Goodaye all. Apologies for leaving you all in the lurch waiting with baited breath last week, I cleaned the inside of the cab after starting this, then had to go and load trailers and get fuel etc. The first part was written with a plan to put up, but alas, I did not get back to it to do so.
(Written last Sunday) It is somewhat warm here near McKinlay, north of Winton. What took hours to load in three separate trips in Brisbane, was lifted off in 7 hits, one because the chain got caught coming out. The man unloading me brought me a bottle of water during unloading, then when done and I was flagging, I asked for another and he then also offered me an electrolyte ice block. Both hit the spot. I did need something to eat as was due when I got here, but knowing what is in front of me to get home, I thought a late lunch would perhaps gain me another 30 minutes or at least, not cost me an hour if I got in while the mine crew was on lunch. One of our other drivers had said you could get a bus into the village and get a feed and a shower, but not so. You need this pass and that form and now I am outside, it is too late.
My safety, amenity, ability to get a shower or meal and have a life, affected and controlled by the logbook and they wonder why we want change. I could get a bit down the road, but that will simply cost me more time in my effort to get home before Christmas. A 24 hour break in the truck here was not the original plan, but circumstances, wiring issues and lights etc, the load and the operating environment, have all each added delays I could not foresee or prevent. But I have to comply.
So here I am in the truck and without the Icepack, I would be in trouble. Thank you Charles and the team for supplying a device that makes such conditions bearable for truckies. I have often pondered the safety side of things, with the view that safety applies to others when you can screw them over, make them do all types of time wasting crap in the name of safety so you have a job and those affected don’t count. The time lost, the loss of income etc for all who then have to wait even longer now behind etc.
What about our safety in the sun. the rain, the heat etc? We are often the only bunnies stuck in these conditions loading and unloading. The bloke who came up with the idea to keep you safe, doesn’t have to live with it, it keeps them employed coming up with even more crap to foist on someone else. Their time and life won’t be affected. Why are those affected not included in any such changes?
The forkies will mostly happily watch you trying to keep up with them when they hit you with two forks, after making you wait of course, they have a cover for the sun and the rain, yes they might have to wear the long sleeves and pants, hard hat etc, but they don’t have to lift gates, move curtains and then strap it all down. Thankfully this load doesn’t have those issues, but there are always things we have to do and some still don’t get paid for that. Why Not?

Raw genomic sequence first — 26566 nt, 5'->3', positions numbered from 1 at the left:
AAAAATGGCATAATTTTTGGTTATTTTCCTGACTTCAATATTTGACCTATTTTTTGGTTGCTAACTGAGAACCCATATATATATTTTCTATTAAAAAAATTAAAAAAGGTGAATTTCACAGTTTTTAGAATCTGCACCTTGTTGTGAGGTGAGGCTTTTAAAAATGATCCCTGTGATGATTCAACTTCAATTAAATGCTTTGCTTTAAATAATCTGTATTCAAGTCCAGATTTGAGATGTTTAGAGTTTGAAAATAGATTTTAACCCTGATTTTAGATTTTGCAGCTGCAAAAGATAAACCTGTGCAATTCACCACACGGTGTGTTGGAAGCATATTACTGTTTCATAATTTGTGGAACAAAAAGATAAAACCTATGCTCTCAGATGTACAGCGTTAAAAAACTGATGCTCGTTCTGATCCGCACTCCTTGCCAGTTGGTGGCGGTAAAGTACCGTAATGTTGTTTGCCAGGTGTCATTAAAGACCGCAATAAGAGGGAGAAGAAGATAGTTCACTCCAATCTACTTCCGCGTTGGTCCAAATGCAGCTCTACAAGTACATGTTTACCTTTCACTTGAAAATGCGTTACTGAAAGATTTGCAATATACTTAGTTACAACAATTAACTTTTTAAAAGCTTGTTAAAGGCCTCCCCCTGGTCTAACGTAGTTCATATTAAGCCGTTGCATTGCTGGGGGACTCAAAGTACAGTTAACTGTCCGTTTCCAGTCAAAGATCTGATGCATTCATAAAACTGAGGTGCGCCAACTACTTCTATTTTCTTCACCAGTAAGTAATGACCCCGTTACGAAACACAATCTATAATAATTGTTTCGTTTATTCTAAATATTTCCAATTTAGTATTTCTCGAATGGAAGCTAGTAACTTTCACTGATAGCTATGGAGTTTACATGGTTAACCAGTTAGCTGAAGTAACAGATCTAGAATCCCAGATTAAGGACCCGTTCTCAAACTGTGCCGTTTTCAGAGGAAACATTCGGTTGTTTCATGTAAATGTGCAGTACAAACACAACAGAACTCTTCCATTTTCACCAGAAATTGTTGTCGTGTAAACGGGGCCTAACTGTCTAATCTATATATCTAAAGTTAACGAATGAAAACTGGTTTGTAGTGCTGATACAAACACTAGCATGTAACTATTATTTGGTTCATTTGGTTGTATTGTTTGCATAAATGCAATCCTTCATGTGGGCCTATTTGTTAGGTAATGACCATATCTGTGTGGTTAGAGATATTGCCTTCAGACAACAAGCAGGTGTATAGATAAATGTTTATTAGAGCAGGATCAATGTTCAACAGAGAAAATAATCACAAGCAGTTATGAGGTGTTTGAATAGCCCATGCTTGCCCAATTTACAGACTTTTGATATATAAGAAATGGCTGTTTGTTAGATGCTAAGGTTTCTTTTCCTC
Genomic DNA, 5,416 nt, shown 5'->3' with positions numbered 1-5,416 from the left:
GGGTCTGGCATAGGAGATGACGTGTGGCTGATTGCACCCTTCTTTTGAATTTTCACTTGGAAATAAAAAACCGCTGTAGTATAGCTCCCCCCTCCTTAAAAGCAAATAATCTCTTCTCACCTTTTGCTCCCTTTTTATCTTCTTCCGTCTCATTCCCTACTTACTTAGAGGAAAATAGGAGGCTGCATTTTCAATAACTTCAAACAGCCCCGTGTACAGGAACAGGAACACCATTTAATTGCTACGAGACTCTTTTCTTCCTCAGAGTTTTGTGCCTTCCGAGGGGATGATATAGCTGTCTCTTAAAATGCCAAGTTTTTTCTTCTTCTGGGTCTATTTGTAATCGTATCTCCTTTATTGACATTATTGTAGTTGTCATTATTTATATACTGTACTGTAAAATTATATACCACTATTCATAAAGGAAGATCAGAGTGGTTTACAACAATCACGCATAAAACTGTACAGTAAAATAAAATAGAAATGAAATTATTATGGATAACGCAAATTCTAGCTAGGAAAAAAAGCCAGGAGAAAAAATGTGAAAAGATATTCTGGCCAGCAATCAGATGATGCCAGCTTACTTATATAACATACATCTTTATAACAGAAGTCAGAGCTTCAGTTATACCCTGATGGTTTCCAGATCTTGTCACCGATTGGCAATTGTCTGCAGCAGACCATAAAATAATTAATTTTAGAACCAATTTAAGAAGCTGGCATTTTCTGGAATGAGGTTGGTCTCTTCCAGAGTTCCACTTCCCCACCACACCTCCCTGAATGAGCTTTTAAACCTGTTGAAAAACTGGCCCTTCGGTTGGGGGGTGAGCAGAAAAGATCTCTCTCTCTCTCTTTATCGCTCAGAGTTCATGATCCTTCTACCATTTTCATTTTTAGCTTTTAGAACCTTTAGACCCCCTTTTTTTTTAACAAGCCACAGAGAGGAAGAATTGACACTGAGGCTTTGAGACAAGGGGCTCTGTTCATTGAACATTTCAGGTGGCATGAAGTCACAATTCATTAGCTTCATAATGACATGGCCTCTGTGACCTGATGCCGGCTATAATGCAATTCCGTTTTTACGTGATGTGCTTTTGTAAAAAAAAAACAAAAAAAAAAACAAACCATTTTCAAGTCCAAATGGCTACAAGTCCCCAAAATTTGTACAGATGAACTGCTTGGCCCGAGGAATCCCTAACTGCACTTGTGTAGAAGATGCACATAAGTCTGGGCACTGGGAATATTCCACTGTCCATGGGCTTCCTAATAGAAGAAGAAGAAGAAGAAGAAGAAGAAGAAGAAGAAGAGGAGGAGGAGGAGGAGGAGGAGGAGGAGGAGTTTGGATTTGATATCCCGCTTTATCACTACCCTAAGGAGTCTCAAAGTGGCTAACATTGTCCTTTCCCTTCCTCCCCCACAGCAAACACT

I want to be safe at work, I want to be safe on the road (and then why do we not teach car drivers about sharing the road with trucks) and I want others to be as safe. What I have a problem with is those who come up with and then implement things to keep me safe that will not, that will take more time and leave me with more responsibility down the road, yet I have not been consulted, my time and the changes to my life completely ignored and the cost to me as the driver, not even on the radar. If it cost those who come up with it, they surely have to get funding and approval for changes they put forward, so the cost to the company will be considered, by why is the cost to every driver then involved, impacted and delayed etc, not?
Hard hats when the only thing they will protect you from is a plane falling out of the sky, long sleeves and pants, when all they do is bring you closer and faster to heat stress. Yes there are absolutely places where these things are needed to keep workers safe, but not everywhere. So ends the rant.
(Written tonight) It has been an unusual month, my four legged freight, the giraffe to SA, a trial in another truck and then to Melbourne, Dubbo, St George, Brissie and off to Mt Isa with two and back again to Brisbane then up to the mine with three. Hot all the way, I missed all the rain and most of the kangaroos, one on the way up and three on the way back, but none on the second trip. The roads up there are terrible as those who travel them all the time well know. I did make a list of some of thew worst bumps and plan to submit it to TMR, but will they do anything? A few green reflector bays appeared in new places and a few asked was I lost. I am unloading in the morning, back to Dubbo then preloading for Melbourne to go Monday. It has been a very different year for many, though most I spoke with are busy now. So to all who read and hopefully enjoy, may I wish you a Merry Christmas and a TRUCKING Good New Year and plan to keep you informed and occasionally entertained in the New Year. Safe Travelling, Rod Hannifey.